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Showing 1 - 10 of 24 results.

New ‘droughty’ soils model for Pacific Northwest could aid forest health in changing climate

Scientists have developed a new approach to modeling potentially drought-prone soils in Pacific Northwest forests, which could aid natural resource managers to prepare forested landscapes for a changing climate.

Chris Branam | Aug 16, 2018 | News Story

Tillage Method and Sowing Rate Relations for Dryland Spring Wheat, Barley, and Oat

Some farmers in the Inland Pacific Northwest have reported lower grain yield of spring cereals with no-till (NT) compared to conservation tillage (CT). A 4-year field study was conducted in a 12-inch annual precipitation zone to determine tillage method and sowing rate effects on seed-zone water, seed-zone temperature, plant stand, grain yield, grain yield components, and straw production for three spring-sown cereal species.

William Schillinger, Donald Wellsandt, Harry Schafer, Steve Schofstoll, Robert Papendick | Nov 2005 | Publication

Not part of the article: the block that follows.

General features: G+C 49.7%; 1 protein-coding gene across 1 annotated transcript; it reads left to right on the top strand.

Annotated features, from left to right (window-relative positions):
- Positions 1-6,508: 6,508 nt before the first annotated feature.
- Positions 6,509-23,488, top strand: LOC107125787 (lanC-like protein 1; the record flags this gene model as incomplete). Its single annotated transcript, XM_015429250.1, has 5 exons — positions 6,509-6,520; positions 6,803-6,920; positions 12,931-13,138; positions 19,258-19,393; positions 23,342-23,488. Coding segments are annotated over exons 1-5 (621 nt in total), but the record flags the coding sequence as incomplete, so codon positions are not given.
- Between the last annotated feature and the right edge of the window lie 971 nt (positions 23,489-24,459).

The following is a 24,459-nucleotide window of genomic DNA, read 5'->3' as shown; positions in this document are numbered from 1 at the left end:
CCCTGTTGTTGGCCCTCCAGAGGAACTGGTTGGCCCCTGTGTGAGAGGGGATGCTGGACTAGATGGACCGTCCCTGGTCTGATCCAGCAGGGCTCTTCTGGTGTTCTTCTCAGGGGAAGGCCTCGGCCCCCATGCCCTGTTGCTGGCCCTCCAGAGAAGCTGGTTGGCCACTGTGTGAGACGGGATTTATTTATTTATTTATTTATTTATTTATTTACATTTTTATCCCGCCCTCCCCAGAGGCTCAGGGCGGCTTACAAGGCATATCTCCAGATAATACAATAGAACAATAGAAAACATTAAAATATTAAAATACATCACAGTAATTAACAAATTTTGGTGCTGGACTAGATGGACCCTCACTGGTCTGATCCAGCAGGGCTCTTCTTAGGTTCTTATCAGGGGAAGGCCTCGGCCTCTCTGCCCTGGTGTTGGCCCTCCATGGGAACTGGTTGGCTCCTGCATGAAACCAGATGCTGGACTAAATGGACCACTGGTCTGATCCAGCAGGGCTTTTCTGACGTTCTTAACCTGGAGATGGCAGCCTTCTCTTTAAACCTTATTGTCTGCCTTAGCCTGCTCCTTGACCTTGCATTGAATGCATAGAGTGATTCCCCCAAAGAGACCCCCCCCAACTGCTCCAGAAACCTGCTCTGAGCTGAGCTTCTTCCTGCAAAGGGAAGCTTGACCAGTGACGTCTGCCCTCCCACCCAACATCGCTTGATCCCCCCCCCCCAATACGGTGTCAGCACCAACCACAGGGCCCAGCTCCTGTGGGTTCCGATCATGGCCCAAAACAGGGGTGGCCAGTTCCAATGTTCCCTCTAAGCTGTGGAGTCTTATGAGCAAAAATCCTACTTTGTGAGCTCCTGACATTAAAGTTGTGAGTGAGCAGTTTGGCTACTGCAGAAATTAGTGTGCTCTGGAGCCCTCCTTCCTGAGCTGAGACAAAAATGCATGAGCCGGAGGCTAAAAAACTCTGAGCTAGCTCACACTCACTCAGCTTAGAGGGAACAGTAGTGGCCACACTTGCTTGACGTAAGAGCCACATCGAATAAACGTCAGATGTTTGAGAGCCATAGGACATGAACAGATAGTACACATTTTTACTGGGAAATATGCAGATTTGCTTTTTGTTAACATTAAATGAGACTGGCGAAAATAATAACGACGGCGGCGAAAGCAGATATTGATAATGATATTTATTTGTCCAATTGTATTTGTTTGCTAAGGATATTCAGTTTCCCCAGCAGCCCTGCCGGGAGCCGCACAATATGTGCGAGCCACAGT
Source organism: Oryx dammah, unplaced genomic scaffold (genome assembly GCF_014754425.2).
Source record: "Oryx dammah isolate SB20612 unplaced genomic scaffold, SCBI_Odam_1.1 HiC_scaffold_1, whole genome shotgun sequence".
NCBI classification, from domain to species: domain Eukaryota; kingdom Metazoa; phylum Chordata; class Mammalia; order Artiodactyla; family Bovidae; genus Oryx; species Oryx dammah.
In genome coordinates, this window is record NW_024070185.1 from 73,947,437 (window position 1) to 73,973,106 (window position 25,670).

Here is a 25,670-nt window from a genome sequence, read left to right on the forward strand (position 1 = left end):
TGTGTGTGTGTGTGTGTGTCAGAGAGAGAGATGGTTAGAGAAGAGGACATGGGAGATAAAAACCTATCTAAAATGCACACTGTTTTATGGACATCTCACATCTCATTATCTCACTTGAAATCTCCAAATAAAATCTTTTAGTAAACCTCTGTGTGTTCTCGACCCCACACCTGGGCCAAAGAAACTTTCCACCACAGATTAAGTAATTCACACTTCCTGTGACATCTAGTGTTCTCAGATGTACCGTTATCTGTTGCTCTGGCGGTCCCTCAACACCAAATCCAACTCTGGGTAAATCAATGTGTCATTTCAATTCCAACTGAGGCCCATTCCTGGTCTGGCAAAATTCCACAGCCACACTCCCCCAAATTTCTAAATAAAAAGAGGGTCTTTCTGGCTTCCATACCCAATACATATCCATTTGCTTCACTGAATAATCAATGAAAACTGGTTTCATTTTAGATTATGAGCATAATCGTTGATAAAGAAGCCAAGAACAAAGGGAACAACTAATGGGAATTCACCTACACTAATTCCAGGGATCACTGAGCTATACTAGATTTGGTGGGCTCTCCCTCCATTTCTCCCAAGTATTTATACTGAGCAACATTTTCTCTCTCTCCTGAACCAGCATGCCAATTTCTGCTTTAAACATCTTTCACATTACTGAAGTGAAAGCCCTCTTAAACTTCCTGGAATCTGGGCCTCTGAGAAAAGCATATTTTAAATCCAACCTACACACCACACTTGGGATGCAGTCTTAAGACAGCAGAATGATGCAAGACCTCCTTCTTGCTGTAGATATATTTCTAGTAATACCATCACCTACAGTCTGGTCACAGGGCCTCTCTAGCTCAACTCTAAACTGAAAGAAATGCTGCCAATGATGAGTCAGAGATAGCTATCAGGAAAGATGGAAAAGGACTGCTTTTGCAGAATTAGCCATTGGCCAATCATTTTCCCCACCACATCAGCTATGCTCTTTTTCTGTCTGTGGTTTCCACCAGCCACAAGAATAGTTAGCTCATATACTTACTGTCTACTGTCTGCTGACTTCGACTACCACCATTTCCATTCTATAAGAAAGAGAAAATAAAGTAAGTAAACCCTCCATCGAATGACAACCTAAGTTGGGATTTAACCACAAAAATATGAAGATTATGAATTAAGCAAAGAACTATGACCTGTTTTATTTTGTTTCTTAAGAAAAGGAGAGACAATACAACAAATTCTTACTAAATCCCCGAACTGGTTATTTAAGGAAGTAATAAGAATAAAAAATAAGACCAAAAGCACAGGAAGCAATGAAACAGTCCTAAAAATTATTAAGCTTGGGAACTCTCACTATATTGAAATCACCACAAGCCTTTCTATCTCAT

General care for hydrangeas

Look to this hydrangea how-to for advice on soil, water, pruning and more. Learn a simple pH trick that will turn blooms from pink to blue.

Kristin VanHoose | Jun 2018 | Article

Dry Farming Project Continues to Expand

Dryland farming research efforts will examine prospects for growers in the Pacific Northwest.

Amy Garrett | Jul 2018 | Article

Noble fir seedling survival strategies

Applied research to increase survival of noble fir Christmas tree seedlings during drought years, North Willamette Research and Extension Center.

Judy Kowalski, Chal Landgren | Jan 2020 | Article

Dry Farming Oregon

Oregon State University is known for its College of Agricultural Sciences. The school offers 25 Major and Minor options that include but are not limited to Botany, Animal Sciences, and even Fermentation Sciences for you beer ...

Jan 2017 | Article

Do I need to "tuck in" my berries for the winter?

Q: How to winter over blueberries and black raspberries? Pruning etc. Once heard to bury the blueberries, is that true?

A: View answer | View all featured questions

Why Does Your Tree Look Sick?

Most “sick tree” problems can be traced back to underlying stresses that have reduced the tree's vigor, making it more vulnerable to diseases or insect pests.

Jun 2018 | Article

Living with Droughty Pastures

At times we see many of our cool-season perennial and annual forages looking stressed and growing very slow as they struggle with heat and no rain. The hot, dry conditions we sometimes experience in western Oregon have many ...

Shelby Filley | Aug 2019 | Article

Don’t be fooled, figs grow fine in western Oregon

Drought-tolerant plants need yearly pruning

Kym Pokorny | Aug 5, 2016 | News Story